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Safety aspects for public access defibrillation using automated external defibrillators near high-voltage power lines

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Automated external defibrillators (AEDs) must combine easy operability and high-quality diagnosis even under unfavorable conditions. This study determined the influence of electromagnetic interference caused by high-voltage power lines with 16.7-Hz alternating current on the quality of AEDs' rhythm analysis. Methods: 

Two AEDs frequently used in Austria were tested near high-voltage power lines (15 kV or 110 kV, alternating current with 16.7 Hz). The defibrillation electrodes were attached either to a proband with true sinus rhythm or to a resuscitation dummy with generated sinus rhythm, ventricular fibrillation, ventricular tachycardia or asystole. Results: 

Electromagnetic interference was much more prominent in a human's than in a dummy's electrocardiogram and depended on the position of the electrodes and cables in relation to the power line. Near high-voltage power lines the AEDs showed a significant operational fault. One AED interpreted the interference as a motion artifact, even when underlying rhythms were clearly detectable. The other AED interpreted 16.7-Hz oscillation as ventricular fibrillation with consequent shock advice when no underlying rhythm was detected. Conclusion:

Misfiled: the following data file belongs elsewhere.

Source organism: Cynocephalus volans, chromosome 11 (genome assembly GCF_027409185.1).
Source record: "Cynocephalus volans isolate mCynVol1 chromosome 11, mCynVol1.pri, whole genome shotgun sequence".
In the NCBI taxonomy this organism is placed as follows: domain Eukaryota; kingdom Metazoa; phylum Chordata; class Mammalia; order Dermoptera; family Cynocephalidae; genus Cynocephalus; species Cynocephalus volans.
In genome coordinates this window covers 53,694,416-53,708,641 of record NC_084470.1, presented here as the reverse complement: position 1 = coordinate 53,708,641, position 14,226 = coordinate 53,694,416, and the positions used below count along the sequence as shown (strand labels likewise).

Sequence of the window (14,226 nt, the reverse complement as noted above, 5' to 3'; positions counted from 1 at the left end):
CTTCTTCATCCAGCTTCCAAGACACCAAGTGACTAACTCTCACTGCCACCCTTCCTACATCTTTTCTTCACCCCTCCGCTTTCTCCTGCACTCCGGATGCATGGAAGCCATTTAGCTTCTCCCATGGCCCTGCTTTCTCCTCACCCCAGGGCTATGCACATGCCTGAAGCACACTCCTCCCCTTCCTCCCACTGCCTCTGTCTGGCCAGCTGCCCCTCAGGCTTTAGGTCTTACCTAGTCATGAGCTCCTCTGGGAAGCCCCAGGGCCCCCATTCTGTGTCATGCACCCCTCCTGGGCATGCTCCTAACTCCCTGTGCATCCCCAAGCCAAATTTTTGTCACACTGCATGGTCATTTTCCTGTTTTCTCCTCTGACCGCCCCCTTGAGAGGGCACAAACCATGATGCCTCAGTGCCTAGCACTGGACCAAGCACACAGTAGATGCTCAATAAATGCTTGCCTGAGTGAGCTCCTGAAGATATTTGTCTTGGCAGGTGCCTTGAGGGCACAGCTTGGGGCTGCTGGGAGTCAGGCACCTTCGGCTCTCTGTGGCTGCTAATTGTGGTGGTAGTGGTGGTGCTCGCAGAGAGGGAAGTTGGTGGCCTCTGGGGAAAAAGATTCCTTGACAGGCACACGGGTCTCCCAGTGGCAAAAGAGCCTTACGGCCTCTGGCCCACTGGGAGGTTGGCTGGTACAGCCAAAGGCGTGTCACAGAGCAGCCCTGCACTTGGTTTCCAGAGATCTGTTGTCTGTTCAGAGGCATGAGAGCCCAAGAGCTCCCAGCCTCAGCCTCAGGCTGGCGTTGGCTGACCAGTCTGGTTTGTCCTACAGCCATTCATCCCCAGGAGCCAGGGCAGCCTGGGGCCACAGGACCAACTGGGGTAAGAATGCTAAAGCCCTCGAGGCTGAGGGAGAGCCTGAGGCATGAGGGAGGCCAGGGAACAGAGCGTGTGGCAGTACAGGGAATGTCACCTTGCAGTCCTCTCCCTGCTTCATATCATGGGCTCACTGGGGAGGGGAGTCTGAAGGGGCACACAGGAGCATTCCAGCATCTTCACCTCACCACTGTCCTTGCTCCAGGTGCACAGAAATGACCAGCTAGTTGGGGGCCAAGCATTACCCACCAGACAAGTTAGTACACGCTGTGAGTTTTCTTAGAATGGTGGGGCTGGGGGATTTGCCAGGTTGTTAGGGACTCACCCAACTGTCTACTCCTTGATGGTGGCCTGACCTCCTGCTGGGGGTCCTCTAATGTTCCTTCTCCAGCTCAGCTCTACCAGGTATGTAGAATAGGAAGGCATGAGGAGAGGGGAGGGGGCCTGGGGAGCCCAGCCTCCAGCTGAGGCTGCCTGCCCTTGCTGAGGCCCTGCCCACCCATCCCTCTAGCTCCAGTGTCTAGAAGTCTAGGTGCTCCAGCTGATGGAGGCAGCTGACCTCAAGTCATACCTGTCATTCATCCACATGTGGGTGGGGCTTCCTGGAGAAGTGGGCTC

The tested AEDs neither filter nor recognize a technical interference of 16.7 Hz caused by 15-kV power lines above railway tracks or 110-kV overland power lines, as run by railway companies in Austria, Germany, Norway, Sweden and Switzerland. These failures in AEDs' algorithms for rhythm analysis may cause substantial harm to patients undergoing public access defibrillation. The proper function of AEDs needs to be reconsidered to guarantee patients' safety near high-voltage power lines.

Keywords: Arrhythmia; automated external defibrillator (AED); electrocardiography; electromagnetic interference; human experimentation; manikin; safety

Document Type: Research Article


Affiliations: 1: Department of Anesthesiology and Critical Care Medicine, University of Innsbruck, and 2: Austrian Red Cross, Innsbruck Division, Austria

Publication date: May 1, 2004


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